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Car of the Future Open Production

My Car of the Future, Today

Rex Irby
Elmhurst, Illinois
Compressed Natural Gas Honda Civic GX

Irby vehicle

I have five children, wife, dog, and now a Compressed Natural Gas (CNG) Honda Civic 2006 GX with a Phill pump in my garage as my gas station.

I exhaustively researched the options for my lifestyle for three months and finally arrived at the Honda Civic GX. I wanted a total factory-built, full-warranty solution, and I came to find that Honda is the only manufacturer on American soil left in the CNG niche.

Reasons to change my driving behaviors:

  1. Failed energy policy and foreign energy reliance,
  2. Clean air,
  3. Low fuel cost made CNG the only real option for me,
  4. The car is fantastic!!

If we each take responsibility and do something, then we can all make a difference.

Here's an overview of what I found in my research:

Hybrids? Cons: Still burning gasoline from the Gulf (not the Mexico one). The main battery amortized over its life cost more per mile than the gasoline saved. Federal tax incentives are pretty much gone now. Pros: Less emissions than a typical truck (half of all vehicles in America).

E85, Biodiesel? Pros: Good for Illinois, Iowa, and other corn-producing states, bad for Texas, my always and forever home state. Cons: Cannot be pipelined, from what I read, must be made pretty close to where it's consumed. Good for truckers, bad for pipeline companies. E85 looses approximately 12 percent of typical mpg and thus have to buy more gallons to get the same distance down the road. Petroleum 15 percent is still going to the Gulf!! Pros: Less emissions than the trucks.

Electric Cars (EV)? The batteries weigh 500-600 pounds and last, from my research, about three years and then need to be fully fork-lifted and replaced, a $4,000-$6,000 proposition. Pros: One great quick and fast car when done right. Just need to have a Hummer budget for batteries! The best emissions compared to petroleum-based cars!! But emissions depend on how your local electric utility generates the electricity that feeds your car.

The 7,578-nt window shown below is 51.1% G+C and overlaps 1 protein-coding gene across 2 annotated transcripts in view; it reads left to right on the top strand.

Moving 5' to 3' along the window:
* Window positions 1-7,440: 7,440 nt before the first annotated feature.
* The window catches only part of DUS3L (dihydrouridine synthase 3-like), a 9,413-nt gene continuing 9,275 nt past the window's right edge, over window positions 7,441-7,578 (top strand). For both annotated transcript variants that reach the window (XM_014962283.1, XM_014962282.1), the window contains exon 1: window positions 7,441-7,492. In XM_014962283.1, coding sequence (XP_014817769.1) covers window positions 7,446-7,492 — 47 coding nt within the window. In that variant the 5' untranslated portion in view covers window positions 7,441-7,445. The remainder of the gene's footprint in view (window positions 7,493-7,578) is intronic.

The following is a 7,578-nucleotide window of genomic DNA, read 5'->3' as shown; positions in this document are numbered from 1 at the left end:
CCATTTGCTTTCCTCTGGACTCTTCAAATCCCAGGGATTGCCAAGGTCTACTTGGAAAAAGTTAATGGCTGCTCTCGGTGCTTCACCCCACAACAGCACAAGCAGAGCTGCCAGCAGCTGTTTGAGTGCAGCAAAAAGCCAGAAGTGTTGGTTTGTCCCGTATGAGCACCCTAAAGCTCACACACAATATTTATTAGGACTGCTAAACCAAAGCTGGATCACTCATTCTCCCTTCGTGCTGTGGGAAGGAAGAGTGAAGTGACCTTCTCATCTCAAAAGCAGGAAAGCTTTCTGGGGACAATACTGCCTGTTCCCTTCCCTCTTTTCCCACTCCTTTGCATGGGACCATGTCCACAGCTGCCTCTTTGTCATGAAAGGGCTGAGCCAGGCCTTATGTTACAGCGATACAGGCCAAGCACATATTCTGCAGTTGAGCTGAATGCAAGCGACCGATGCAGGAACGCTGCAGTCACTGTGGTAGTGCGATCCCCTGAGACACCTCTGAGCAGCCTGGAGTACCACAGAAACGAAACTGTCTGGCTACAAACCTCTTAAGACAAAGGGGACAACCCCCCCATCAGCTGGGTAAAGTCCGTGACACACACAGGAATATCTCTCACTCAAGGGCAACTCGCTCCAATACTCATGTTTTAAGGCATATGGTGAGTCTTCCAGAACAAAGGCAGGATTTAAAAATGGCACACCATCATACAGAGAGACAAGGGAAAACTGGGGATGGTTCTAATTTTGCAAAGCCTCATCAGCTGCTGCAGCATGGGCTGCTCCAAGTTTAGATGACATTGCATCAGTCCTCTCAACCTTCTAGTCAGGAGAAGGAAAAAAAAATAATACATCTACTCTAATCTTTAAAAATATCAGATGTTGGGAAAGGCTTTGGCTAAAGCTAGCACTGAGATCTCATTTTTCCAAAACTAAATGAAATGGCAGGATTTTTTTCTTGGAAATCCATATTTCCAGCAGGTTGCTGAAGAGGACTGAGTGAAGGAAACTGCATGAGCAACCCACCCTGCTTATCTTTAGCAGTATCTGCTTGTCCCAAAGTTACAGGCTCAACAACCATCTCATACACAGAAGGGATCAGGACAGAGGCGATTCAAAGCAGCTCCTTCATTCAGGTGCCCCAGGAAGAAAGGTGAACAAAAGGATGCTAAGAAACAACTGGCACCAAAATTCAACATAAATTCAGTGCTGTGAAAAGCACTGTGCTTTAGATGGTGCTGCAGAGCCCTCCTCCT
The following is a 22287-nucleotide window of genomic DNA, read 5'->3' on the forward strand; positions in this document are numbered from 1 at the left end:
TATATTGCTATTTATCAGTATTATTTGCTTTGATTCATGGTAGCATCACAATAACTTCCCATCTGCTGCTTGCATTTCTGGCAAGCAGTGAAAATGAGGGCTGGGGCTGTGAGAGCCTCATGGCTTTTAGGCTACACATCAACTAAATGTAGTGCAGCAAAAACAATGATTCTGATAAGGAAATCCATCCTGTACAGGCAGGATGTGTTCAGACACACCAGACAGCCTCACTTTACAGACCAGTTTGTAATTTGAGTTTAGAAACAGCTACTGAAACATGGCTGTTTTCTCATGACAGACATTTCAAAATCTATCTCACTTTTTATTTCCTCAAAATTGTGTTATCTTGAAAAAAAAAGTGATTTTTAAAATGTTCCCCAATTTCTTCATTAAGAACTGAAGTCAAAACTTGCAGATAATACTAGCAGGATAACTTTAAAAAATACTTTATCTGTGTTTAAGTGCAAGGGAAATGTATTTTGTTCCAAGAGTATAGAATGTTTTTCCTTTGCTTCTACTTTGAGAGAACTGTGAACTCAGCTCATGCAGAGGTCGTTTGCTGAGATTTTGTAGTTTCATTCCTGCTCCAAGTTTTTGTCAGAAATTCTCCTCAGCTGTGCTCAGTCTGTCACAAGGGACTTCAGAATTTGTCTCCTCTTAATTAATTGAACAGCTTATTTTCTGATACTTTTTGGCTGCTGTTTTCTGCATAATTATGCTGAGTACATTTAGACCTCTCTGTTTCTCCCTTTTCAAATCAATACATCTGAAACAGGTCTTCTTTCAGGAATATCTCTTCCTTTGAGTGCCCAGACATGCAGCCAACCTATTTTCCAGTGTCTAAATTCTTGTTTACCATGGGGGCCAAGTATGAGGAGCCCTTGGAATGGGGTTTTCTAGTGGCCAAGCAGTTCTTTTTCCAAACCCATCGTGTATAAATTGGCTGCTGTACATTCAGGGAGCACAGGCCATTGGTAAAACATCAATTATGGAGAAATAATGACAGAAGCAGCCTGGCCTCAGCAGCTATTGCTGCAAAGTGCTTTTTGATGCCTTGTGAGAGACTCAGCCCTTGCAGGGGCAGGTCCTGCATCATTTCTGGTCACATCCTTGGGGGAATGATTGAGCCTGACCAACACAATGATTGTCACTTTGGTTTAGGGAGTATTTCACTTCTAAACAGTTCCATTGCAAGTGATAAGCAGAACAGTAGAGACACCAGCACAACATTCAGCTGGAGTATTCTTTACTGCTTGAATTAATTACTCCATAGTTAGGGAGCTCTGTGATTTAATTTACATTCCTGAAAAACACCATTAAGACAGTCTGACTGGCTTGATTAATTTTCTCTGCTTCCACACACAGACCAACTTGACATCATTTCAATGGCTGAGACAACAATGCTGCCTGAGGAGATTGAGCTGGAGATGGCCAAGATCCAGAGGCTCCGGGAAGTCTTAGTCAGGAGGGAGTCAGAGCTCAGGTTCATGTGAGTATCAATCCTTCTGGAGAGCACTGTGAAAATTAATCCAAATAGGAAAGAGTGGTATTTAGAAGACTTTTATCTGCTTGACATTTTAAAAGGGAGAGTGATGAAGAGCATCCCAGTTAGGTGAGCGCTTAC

Hydrogen, Fuel Cells? Maybe in 15-20 years, at best, with U.S. and China and Japan all working together in a joint venture managed by Warren Buffet and Honda. WOW, not likely. Let's move it out to 30-50 years from now, if Florida is still above water.

Compressed Natural Gas? (CNG) Pros: It's here, now. You can do it as I have. It's almost a "no brainer." Natural gas is a stepping stone or bridge to hydrogen cars. Tankers from the Gulf are not needed since we produce our own natural gas in North America, and it travels 700 miles a day in our pipelines already. No major loss in horsepower or mpg. Cleanest alternative, other than electric and hydrogen cars. $5,000 back from the federal government, more than double that of hybrids. State programs usually ice that refund cake with another $3,000-$4,000!

The Winner Please: Goes to CNG while I am alive. And let's get to hydrogen and fuel cells for our grandchildren!


See other Cars of the Future, Today.

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Irby

Dogs love riding in cars, no matter how they're powered.









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Irby

Two of Rex Irby's five kids give the CNG car a big thumbs up.









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